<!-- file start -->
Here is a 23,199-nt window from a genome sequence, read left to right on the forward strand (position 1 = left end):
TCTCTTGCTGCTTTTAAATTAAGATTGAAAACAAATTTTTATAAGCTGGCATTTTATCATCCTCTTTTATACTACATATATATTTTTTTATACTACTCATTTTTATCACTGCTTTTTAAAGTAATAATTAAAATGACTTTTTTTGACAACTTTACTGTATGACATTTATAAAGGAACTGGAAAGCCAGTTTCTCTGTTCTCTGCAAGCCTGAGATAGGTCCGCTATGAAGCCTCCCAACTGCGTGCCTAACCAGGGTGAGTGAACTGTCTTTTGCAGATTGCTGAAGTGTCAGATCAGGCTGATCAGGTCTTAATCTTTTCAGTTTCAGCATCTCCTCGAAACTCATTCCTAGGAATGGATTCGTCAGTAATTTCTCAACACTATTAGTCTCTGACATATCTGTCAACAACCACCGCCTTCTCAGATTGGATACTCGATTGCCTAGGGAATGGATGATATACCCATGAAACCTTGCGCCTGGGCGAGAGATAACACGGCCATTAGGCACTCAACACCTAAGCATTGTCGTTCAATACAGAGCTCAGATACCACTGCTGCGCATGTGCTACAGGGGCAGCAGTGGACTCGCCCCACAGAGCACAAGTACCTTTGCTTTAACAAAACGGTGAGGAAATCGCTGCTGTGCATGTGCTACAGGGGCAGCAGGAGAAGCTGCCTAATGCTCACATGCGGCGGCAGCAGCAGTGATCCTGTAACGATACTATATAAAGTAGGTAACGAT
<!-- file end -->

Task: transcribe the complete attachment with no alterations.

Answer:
Here is a 23,199-nt window from a genome sequence, read left to right on the forward strand (position 1 = left end):
TCTCTTGCTGCTTTTAAATTAAGATTGAAAACAAATTTTTATAAGCTGGCATTTTATCATCCTCTTTTATACTACATATATATTTTTTTATACTACTCATTTTTATCACTGCTTTTTAAAGTAATAATTAAAATGACTTTTTTTGACAACTTTACTGTATGACATTTATAAAGGAACTGGAAAGCCAGTTTCTCTGTTCTCTGCAAGCCTGAGATAGGTCCGCTATGAAGCCTCCCAACTGCGTGCCTAACCAGGGTGAGTGAACTGTCTTTTGCAGATTGCTGAAGTGTCAGATCAGGCTGATCAGGTCTTAATCTTTTCAGTTTCAGCATCTCCTCGAAACTCATTCCTAGGAATGGATTCGTCAGTAATTTCTCAACACTATTAGTCTCTGACATATCTGTCAACAACCACCGCCTTCTCAGATTGGATACTCGATTGCCTAGGGAATGGATGATATACCCATGAAACCTTGCGCCTGGGCGAGAGATAACACGGCCATTAGGCACTCAACACCTAAGCATTGTCGTTCAATACAGAGCTCAGATACCACTGCTGCGCATGTGCTACAGGGGCAGCAGTGGACTCGCCCCACAGAGCACAAGTACCTTTGCTTTAACAAAACGGTGAGGAAATCGCTGCTGTGCATGTGCTACAGGGGCAGCAGGAGAAGCTGCCTAATGCTCACATGCGGCGGCAGCAGCAGTGATCCTGTAACGATACTATATAAAGTAGGTAACGAT